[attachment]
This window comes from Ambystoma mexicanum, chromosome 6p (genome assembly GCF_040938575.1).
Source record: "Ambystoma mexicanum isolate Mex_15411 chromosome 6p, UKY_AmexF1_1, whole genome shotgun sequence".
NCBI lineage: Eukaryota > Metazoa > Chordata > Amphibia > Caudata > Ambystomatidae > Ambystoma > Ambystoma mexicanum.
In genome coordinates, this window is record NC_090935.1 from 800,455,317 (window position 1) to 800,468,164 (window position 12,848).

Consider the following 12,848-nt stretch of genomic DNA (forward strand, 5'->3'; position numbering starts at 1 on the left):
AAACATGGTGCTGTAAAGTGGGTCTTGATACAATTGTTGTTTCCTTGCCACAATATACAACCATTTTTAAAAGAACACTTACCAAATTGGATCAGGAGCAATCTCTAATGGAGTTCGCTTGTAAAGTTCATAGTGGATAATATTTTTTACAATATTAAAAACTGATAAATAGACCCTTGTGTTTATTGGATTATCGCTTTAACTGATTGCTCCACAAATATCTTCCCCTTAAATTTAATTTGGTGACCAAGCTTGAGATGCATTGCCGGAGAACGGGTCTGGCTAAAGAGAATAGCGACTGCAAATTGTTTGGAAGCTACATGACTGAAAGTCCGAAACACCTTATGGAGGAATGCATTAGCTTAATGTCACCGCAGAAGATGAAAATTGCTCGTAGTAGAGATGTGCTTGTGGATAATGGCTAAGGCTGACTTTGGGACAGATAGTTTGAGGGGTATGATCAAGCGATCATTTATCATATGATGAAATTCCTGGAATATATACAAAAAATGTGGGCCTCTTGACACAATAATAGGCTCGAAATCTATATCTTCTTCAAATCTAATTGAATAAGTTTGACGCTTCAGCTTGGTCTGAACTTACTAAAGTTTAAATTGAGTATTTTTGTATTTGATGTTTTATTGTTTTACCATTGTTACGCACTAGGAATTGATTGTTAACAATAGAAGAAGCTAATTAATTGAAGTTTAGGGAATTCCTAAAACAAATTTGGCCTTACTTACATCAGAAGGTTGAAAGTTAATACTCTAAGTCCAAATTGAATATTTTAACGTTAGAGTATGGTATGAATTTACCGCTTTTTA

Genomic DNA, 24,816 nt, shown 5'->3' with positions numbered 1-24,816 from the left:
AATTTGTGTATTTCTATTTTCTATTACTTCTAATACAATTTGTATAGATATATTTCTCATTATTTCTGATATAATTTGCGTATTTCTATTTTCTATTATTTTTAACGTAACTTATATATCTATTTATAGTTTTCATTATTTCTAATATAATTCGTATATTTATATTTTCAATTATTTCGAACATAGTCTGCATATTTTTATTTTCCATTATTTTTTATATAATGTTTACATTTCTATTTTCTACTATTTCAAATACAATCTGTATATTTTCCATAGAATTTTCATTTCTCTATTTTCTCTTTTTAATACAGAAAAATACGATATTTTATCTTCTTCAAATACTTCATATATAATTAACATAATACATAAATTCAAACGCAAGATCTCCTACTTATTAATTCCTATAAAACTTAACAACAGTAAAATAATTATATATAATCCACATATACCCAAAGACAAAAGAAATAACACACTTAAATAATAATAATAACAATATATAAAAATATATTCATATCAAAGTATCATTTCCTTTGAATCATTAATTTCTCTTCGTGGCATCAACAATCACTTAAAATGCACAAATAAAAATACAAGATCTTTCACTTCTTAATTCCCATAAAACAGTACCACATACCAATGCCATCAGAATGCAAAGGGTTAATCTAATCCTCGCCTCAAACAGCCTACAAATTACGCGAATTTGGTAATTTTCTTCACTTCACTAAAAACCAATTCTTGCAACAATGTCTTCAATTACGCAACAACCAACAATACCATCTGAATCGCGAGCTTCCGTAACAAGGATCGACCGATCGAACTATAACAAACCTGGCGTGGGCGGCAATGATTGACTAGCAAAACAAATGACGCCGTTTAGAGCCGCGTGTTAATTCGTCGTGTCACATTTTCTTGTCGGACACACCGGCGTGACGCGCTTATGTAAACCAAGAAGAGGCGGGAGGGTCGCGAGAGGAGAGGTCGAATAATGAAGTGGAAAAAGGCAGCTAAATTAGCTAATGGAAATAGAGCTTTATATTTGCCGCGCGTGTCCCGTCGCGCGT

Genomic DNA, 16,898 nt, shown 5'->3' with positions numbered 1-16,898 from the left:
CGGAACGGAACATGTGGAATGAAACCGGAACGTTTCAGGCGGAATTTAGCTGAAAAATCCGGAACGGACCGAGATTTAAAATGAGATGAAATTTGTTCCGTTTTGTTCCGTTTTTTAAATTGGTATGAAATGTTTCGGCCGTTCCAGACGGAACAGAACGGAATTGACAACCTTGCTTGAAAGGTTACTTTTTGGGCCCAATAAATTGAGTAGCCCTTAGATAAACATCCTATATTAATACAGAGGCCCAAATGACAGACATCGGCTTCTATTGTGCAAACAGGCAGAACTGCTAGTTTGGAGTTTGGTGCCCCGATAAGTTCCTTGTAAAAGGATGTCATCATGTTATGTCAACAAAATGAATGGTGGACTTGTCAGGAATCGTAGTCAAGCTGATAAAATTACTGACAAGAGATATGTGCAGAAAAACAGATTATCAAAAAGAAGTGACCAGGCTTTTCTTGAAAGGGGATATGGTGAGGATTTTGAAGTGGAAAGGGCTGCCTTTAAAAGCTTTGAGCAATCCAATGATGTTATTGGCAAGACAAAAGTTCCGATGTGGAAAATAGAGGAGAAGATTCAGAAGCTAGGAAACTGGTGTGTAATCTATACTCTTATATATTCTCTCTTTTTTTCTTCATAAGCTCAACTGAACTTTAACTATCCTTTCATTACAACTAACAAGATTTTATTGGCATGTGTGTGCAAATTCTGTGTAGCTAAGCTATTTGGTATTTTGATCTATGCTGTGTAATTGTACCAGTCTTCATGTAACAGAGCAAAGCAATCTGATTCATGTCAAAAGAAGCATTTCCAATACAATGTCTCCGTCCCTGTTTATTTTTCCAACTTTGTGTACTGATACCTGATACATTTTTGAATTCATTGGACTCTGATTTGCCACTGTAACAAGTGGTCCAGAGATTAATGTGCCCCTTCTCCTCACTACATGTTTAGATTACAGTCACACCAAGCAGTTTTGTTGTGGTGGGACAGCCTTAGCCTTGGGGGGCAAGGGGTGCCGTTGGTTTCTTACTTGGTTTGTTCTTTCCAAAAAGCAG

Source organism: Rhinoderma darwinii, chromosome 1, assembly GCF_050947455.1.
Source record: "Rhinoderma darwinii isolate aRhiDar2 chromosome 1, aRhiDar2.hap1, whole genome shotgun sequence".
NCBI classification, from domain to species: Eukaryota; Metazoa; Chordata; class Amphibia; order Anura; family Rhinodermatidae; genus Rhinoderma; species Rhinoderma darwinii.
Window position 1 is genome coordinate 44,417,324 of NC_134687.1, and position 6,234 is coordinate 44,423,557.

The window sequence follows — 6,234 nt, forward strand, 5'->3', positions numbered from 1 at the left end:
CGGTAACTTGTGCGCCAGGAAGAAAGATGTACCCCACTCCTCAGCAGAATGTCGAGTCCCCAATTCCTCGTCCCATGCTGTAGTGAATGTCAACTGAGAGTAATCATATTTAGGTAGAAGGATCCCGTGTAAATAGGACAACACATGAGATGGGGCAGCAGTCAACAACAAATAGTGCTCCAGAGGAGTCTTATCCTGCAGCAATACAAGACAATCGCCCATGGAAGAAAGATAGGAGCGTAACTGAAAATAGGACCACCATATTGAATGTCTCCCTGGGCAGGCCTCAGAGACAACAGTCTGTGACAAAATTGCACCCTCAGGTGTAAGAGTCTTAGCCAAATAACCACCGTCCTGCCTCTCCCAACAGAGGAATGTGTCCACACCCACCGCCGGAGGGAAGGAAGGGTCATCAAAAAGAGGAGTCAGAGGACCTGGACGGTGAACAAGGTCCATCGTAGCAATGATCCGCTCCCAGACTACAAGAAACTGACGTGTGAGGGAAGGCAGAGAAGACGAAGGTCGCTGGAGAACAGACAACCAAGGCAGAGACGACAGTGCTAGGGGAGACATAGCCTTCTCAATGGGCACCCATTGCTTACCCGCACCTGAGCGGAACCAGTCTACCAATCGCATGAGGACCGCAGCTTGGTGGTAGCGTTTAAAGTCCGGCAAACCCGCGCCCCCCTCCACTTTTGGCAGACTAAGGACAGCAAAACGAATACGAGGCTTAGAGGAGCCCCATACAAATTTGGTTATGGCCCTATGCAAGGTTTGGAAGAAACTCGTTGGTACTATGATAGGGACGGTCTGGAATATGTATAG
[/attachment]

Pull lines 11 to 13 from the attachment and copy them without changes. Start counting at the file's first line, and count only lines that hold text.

Source organism: Rhinoderma darwinii, chromosome 1, assembly GCF_050947455.1.
Source record: "Rhinoderma darwinii isolate aRhiDar2 chromosome 1, aRhiDar2.hap1, whole genome shotgun sequence".
NCBI classification, from domain to species: Eukaryota; Metazoa; Chordata; class Amphibia; order Anura; family Rhinodermatidae; genus Rhinoderma; species Rhinoderma darwinii.